Ordinance 301 passes by a tiny margin to decriminalize possession of psilocybin mushrooms
So far, many countries around the world have decriminalized the use of several psychedelic drugs and their substances. The U.S. has only just jumped on that bandwagon after California decriminalized the use of marijuana for recreational and medicinal purposes.
In a recently conducted grassroots ballot in Denver, there seems to have a lead to decriminalizing psilocybin mushrooms which are commonly called psychedelic mushrooms.
Well, the vote wasn’t a unanimous decision, in fact, it was a very divided house that decriminalized the “shrooms”, moreover it barely passed and won by a very small margin.
On Tuesday evening, the very discussed Ordinance 301 looked to have lost in the referendum, however, made a comeback on the very next day.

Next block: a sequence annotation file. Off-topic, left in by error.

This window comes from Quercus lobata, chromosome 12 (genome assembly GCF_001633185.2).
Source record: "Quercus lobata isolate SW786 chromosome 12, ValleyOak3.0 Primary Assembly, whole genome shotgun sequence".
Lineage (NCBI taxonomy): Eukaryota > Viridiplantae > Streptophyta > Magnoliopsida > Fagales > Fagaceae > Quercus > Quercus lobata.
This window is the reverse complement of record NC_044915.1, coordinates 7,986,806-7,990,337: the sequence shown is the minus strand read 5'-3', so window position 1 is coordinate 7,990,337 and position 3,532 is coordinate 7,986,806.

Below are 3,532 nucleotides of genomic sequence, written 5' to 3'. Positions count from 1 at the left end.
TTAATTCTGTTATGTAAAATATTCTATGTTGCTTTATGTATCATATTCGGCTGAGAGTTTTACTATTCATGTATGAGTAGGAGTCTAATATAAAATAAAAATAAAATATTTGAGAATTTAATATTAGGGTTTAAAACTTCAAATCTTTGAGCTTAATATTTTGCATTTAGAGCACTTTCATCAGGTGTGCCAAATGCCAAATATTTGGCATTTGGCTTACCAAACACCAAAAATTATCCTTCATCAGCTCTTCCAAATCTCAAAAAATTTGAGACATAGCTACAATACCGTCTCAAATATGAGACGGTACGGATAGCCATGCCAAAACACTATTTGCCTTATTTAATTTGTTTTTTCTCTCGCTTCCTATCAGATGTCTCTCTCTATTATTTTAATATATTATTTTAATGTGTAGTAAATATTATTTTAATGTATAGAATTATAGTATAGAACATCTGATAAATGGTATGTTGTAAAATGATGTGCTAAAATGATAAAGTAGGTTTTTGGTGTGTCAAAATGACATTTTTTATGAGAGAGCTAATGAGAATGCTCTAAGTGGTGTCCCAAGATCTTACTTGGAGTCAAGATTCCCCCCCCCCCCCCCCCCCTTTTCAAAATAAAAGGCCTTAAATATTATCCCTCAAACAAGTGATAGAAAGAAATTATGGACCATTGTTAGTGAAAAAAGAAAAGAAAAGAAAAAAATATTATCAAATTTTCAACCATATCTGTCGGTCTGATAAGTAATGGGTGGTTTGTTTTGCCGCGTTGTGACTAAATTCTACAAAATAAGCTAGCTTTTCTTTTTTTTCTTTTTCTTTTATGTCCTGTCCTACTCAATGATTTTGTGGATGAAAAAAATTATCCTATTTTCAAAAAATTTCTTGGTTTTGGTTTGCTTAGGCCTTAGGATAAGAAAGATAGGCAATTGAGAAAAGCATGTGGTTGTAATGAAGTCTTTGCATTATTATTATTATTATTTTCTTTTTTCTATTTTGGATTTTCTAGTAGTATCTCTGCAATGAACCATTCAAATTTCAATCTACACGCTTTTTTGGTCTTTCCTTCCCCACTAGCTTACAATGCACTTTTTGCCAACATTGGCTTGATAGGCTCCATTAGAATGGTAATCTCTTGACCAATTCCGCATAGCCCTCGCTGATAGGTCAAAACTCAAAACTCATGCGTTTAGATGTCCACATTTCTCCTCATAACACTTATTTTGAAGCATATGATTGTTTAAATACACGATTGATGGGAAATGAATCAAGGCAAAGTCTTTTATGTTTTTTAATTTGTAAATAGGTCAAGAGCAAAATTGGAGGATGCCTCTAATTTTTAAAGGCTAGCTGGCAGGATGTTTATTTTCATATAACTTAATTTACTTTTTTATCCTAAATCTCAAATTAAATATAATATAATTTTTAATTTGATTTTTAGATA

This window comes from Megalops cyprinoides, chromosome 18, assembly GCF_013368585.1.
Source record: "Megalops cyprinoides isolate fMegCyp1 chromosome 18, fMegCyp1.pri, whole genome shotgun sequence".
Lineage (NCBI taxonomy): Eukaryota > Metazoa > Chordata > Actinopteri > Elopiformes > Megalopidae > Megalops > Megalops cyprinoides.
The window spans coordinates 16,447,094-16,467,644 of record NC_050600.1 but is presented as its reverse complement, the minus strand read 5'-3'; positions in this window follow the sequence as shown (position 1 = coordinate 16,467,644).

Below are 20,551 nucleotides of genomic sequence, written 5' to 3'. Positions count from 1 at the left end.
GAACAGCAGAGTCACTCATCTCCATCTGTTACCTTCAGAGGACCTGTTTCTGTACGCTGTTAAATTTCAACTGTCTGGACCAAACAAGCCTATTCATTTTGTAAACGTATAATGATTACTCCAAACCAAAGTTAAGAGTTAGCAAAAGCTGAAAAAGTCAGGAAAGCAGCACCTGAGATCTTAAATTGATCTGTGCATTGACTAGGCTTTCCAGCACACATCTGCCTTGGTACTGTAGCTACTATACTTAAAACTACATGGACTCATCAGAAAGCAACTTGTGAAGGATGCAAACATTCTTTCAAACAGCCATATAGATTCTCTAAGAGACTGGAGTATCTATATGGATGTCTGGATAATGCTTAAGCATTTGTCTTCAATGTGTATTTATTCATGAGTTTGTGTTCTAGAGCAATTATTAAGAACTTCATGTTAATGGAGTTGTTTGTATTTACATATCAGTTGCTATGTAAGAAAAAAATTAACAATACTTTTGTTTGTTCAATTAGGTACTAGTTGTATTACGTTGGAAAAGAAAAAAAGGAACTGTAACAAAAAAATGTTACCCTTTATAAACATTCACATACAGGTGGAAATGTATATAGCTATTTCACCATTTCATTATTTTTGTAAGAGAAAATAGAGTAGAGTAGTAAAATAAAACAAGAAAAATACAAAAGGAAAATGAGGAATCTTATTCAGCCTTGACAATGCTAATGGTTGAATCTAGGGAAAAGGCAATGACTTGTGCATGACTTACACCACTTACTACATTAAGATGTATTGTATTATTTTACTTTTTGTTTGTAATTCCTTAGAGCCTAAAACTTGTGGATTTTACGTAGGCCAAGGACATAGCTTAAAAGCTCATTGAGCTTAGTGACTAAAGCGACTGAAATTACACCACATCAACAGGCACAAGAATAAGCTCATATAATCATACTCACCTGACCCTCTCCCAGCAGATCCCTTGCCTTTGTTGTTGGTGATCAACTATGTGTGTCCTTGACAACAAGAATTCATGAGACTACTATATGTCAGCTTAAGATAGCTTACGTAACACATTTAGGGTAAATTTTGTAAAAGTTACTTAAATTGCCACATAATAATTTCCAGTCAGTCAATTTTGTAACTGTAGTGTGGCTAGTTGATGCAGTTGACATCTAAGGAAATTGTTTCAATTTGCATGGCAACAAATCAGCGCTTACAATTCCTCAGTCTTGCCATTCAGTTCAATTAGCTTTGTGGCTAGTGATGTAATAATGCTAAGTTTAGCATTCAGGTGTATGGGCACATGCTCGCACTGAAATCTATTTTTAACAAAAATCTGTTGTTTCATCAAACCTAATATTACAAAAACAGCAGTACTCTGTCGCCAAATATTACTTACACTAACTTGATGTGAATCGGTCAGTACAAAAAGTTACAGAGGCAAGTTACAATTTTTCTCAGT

When the Denver election officials released the final count, it read a slim majority of a mere 50.56% voting in favor of Ordinance 301.
This was contrary to popular belief where it doesn’t legalize the use and consumption of psilocybin mushrooms, but rather merely disallows the city’s law enforcement officials from arresting, detaining or prosecuting adults 21 years or older in possession of these.
It says adults could be growing the fungus for personal use and they would not be prosecuted for it. Similar ordinances are in the process of being proposed or voted upon in multiple other states.
This is a huge milestone in what is looking to become a much larger movement where people are looking for access to psilocybin for its supposed medicinal value which is still rather disputed.
The supporters of the movement say that the fungus is not addictive and that it causes almost negligible visits to the ER in comparison to other illegal substances.
The medical research says:
It can provide breakthroughs in the development of medication for treatment-resistant depression and further help in curbing extreme nicotine addiction.